I remember after the show, hoping that Cliff Cardinal (who performs this one-person show) had a great support system of friends and/or family because performing a play like this must take such a toll on a performer; living these events each day over and over would be draining of the spirit, mind and body. Therefore I wish that decolonial love was and is practiced plentifully. Also, in reference to the issue of a mainly non-Aboriginal audience, I hope that the audience walks away with feeling at least some form of responsibility for working on changing these systems that perpetuate these living conditions and issues.
Nolan, Y. (2015). Medicine shows: Indigenous performance culture. Toronto, ON: Playwrights Canada Press.
Number 14 Reel Reservations – The talking Stick Festival
(Above are presentation slides)
When I came to view the film, it had already started and I sneaked in at the moment where the actor playing Jordan is driving. Immediately felt the tension in the room and found it very hard to breathe. Knowing that the crash was going to happen just from the energy in the room and the music of the film made everything uneasy. Then for me, since I missed the beginning, the story of who this young man was began to unfold. I first found out how loved he was by his family and friends. Slowly I got to know who Jordan was with his love of playing hockey and how he was a responsible and caring young man (who just made a bad choice by drinking and then driving). Having the story of Jordan unfold after almost living the tragic incident with him, really made me wish that Jordan could be alive today to live out his potential. This reminded me of the discussion we had in class when Dr. Dangeli asked us how Jack Charles Vs. the Crown would be perceived if he started with the ending? In asking this question of the film Number 14 I feel as though I had to put the pieces of the film together more by myself. Starting with the traumatic reenactment of the crash as I did (yet the film was not intended to start that way) I felt it to be puzzling but also a position in which everyone can put themselves. This is because many of us have been driving at night and with not knowing the circumstances it makes the situation more relatable in a way that may take away from the story of Jordan. Therefore it is important that Marie Clements started with a bit of a background on Jordan as a person so that we came to know him and then feel like we lost him, somewhat like Jordan’s family.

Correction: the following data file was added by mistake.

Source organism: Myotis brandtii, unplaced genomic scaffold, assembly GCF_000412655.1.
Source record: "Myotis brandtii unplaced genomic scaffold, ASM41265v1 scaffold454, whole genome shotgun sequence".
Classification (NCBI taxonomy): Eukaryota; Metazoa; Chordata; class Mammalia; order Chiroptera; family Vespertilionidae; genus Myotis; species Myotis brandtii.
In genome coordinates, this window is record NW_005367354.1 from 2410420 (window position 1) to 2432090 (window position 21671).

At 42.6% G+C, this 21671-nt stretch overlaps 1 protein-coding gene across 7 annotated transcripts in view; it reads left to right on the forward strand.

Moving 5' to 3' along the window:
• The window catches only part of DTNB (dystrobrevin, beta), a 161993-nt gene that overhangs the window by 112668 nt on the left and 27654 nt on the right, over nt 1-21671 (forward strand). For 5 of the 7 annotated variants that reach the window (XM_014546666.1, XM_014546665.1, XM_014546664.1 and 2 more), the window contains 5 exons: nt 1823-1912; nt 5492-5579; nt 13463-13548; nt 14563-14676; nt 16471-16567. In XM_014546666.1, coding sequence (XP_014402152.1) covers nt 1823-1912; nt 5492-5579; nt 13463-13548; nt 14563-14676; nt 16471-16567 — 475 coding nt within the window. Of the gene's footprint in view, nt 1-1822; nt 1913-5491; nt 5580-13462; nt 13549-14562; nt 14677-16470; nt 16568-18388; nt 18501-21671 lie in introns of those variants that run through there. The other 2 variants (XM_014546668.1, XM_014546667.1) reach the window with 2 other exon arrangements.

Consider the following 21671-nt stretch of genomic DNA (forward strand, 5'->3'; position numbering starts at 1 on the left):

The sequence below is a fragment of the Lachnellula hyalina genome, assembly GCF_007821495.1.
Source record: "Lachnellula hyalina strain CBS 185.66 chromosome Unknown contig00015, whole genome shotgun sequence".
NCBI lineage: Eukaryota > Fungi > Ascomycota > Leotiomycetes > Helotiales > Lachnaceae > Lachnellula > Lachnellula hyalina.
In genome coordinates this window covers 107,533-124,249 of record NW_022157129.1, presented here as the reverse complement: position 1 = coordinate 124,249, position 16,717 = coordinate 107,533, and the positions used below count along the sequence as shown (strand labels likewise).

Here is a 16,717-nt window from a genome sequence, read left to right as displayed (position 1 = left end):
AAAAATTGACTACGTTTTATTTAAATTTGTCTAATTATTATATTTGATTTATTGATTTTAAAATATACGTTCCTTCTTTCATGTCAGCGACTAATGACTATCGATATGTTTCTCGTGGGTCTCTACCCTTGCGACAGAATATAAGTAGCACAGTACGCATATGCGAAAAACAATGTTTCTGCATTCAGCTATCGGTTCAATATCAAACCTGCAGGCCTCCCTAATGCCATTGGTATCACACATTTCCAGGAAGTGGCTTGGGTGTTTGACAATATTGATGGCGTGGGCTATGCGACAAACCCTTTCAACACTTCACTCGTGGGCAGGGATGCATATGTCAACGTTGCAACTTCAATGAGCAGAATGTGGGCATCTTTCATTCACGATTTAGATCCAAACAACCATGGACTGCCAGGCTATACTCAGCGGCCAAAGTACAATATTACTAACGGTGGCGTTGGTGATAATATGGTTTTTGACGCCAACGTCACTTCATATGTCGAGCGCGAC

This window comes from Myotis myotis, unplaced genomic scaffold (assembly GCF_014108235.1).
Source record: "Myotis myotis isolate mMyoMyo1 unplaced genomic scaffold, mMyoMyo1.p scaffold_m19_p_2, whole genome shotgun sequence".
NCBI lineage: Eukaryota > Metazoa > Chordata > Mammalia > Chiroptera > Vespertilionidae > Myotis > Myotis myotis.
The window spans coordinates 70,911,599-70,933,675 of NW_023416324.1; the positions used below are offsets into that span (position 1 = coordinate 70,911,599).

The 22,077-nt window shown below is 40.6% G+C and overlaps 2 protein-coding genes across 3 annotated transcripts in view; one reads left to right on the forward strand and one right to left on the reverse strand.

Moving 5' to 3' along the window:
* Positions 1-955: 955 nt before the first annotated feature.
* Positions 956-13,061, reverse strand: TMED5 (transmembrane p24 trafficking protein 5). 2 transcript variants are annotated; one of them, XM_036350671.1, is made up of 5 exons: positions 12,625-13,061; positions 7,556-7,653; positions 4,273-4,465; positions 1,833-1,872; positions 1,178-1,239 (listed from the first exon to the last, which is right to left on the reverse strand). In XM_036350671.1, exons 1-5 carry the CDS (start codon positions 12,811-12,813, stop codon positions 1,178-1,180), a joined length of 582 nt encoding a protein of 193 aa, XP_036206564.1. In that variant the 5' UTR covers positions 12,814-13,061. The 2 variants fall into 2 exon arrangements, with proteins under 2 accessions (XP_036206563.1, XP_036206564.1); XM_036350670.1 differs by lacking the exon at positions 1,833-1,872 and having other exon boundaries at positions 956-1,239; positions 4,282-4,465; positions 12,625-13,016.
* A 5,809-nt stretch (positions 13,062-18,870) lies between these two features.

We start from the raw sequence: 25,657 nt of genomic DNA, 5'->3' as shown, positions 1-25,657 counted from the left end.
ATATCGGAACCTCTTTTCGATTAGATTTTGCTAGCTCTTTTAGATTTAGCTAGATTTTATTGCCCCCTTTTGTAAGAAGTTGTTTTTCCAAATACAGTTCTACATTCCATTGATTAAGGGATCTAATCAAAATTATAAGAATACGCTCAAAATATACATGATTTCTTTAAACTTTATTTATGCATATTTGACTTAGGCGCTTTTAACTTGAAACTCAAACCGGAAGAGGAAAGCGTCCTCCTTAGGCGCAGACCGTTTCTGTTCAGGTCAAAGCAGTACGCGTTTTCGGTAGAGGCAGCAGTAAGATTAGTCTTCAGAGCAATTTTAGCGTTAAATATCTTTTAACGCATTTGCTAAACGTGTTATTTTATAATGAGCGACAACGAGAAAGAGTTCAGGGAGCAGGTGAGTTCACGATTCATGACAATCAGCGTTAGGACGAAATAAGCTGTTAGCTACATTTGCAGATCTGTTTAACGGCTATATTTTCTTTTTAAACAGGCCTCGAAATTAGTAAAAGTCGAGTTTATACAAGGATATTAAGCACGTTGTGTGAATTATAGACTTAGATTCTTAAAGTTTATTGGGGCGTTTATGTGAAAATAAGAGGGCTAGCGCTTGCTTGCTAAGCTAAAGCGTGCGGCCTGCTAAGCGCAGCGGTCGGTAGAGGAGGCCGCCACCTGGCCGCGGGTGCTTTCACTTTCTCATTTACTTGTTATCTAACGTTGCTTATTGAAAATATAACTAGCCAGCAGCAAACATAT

I also decided to look at Number 14 as a form of 8th Fire. As stated in Medicine Shows, the eighth fire is an extension of the Anishinaabe Seven Fires Prophecy. A suggestion and wish that now is the time for Indigenous peoples and settlers to work together to achieve justice and work in a good way together (117). As a form of story telling, I see how this is exemplified in Number 14 with Jordan’s friends and family (both Aboriginal and settler) working on this project. The weight of his death was not solely carried by the Aboriginal community but the larger community and even other neighbouring communities. Story telling becomes a powerful tool in having people work together. Similarly to the Truth and Reconciliation Commission that Bad Medicine discusses, this film presents what some would think as Aboriginal issues as Canadian issues. We all make mistakes and know that sometimes these choices can really harm us. But by Clements having more than just Jordan’s accident told we are able to know him and his family as people not a “bad choice.” We see how possible it is for people who have made so many good choices and are working towards great things to be in the situation of an tragic accident.